CSB team investigates deadly explosion at Kleen Energy plant


The US Chemical Safety Board (CSB) deployed a team of seven to the site of a deadly explosion at the Kleen Power Plant in Middletown, Connecticut.

Media reports said the blast around 11:30 a.m. on February 7 left many people dead and injured and caused off-site damage.

CSB lead investigator Don Holmstrom said: “The CSB investigation team will be looking into the activities going on at the time of this accident, including any gas purges, as indicated by early media reports.”

At a public meeting on Thursday, February 4, the CSB published urgent recommendationsthat national fuel gas codes be changed to improve safety when purging gas lines – stripped of air – when servicing or installing new piping. The urgent board recommendations stem from the CSB’s ongoing federal investigation into the June 9, 2009 natural gas explosion at the ConAgra Slim Jim production plant in Garner, North Carolina, which caused four deaths , three serious life-threatening burns and other injuries that sent a total of 67 people to hospital.

The CSB issued a security bulletin on gas purges in October 2009, due to the occurrence of multiple serious accidents during purges. Key safety lessons outlined in the bulletin included purging gases to a safe location outside, away from sources of ignition, evacuating non-essential workers during the purge, using combustible gas monitors to detect any accumulation of dangerous gases and effective training for personnel involved in the purge,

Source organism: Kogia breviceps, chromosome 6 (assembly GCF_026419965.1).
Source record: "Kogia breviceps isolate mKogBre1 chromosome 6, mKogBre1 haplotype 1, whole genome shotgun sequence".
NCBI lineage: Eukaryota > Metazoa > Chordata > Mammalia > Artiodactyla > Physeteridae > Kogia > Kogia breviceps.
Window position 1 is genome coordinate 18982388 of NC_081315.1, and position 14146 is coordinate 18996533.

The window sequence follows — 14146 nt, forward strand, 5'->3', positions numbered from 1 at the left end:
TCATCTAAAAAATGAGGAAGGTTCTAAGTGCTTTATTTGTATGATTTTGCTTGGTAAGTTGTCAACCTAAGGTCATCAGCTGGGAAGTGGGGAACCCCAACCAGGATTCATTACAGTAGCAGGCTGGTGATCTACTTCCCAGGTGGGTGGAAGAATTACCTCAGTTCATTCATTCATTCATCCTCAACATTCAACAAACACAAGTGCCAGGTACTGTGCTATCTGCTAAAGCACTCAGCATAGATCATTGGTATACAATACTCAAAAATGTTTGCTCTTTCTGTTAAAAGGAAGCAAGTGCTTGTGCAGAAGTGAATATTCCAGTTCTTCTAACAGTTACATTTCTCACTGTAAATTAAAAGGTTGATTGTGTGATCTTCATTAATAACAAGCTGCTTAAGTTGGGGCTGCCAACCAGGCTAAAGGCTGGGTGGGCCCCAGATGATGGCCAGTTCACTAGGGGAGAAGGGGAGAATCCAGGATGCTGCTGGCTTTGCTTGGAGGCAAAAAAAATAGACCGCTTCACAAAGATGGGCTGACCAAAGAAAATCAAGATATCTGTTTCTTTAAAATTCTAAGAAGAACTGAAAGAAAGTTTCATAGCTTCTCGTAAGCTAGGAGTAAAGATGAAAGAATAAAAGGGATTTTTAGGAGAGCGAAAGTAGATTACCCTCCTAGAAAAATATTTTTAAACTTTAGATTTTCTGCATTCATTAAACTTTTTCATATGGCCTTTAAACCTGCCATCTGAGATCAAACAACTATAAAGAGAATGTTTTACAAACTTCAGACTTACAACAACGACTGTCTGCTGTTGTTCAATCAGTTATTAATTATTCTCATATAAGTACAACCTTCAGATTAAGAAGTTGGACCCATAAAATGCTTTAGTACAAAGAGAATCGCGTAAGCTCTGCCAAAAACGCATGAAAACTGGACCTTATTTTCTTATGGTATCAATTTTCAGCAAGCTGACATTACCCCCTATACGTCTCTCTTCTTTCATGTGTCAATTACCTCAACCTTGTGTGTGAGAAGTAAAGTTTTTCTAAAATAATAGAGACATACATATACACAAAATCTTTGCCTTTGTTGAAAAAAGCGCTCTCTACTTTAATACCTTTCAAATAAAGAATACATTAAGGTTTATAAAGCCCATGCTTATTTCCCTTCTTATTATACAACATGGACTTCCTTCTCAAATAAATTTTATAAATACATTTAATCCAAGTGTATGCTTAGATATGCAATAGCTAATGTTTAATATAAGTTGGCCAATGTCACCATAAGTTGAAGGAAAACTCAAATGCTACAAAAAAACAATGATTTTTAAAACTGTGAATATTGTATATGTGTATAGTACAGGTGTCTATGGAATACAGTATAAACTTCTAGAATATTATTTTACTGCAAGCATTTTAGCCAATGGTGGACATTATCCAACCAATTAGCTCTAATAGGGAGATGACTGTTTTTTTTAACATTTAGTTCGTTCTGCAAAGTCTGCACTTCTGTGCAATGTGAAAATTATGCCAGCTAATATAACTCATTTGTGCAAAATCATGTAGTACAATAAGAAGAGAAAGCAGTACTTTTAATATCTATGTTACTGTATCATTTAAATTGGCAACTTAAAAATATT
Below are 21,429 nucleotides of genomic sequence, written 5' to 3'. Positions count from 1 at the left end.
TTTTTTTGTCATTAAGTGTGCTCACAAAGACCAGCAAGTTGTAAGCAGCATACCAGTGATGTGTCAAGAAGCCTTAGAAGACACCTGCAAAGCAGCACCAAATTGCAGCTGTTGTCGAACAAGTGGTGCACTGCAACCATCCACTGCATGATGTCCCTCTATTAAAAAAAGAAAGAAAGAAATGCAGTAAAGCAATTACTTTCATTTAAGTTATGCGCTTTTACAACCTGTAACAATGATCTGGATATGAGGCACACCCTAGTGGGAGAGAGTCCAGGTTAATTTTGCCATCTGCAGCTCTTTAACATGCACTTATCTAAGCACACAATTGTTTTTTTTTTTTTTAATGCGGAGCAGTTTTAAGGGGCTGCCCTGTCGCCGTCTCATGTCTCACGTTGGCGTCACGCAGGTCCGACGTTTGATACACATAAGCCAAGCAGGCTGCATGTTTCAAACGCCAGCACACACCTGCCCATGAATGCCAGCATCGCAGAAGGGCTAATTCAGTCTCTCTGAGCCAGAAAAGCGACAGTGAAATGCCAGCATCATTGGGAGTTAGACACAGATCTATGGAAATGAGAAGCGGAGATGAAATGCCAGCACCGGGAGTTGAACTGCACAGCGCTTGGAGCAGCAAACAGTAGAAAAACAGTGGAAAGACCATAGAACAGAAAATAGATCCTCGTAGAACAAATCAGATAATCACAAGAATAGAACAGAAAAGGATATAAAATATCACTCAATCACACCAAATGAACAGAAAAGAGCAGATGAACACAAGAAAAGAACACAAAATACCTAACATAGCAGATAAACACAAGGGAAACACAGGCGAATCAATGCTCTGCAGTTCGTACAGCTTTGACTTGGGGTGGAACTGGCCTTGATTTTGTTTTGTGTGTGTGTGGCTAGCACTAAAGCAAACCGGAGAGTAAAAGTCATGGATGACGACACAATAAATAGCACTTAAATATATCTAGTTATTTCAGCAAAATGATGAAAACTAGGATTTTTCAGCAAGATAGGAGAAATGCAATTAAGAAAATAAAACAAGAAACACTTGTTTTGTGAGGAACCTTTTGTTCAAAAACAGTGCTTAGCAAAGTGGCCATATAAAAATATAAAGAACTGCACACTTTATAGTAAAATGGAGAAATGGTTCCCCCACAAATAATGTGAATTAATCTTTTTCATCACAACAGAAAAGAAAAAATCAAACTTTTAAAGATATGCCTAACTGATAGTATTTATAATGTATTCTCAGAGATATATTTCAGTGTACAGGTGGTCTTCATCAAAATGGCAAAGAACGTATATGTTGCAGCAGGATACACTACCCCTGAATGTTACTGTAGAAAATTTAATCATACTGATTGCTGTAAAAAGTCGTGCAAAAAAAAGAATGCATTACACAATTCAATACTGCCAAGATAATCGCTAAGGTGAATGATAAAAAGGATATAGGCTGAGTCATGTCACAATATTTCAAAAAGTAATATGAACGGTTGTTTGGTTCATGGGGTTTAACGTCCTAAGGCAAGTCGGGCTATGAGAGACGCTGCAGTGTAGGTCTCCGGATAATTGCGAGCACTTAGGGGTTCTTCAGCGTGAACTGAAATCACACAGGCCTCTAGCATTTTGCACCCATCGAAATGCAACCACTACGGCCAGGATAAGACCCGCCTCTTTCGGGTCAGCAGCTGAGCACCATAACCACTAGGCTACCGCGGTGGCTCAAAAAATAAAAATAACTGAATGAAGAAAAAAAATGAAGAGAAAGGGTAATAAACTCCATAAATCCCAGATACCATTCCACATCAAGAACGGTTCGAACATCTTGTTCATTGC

Holmstrom heads the CSB’s Western Regional Office located in Denver and led the agency’s investigation into the 2009 purge accident at the ConAgra siteto Garner.

The CSB is an independent federal agency responsible for investigating serious chemical accidents. The members of the agency’s board of directors are appointed by the president and confirmed by the Senate. CSB investigations examine all aspects of chemical accidents, including physical causes such as equipment failure as well as deficiencies in regulations, industry standards and safety management systems.

The board does not issue citations or fines, but makes safety recommendations to factories, industry organizations, task forces, and regulatory agencies such as OSHA and EPA.


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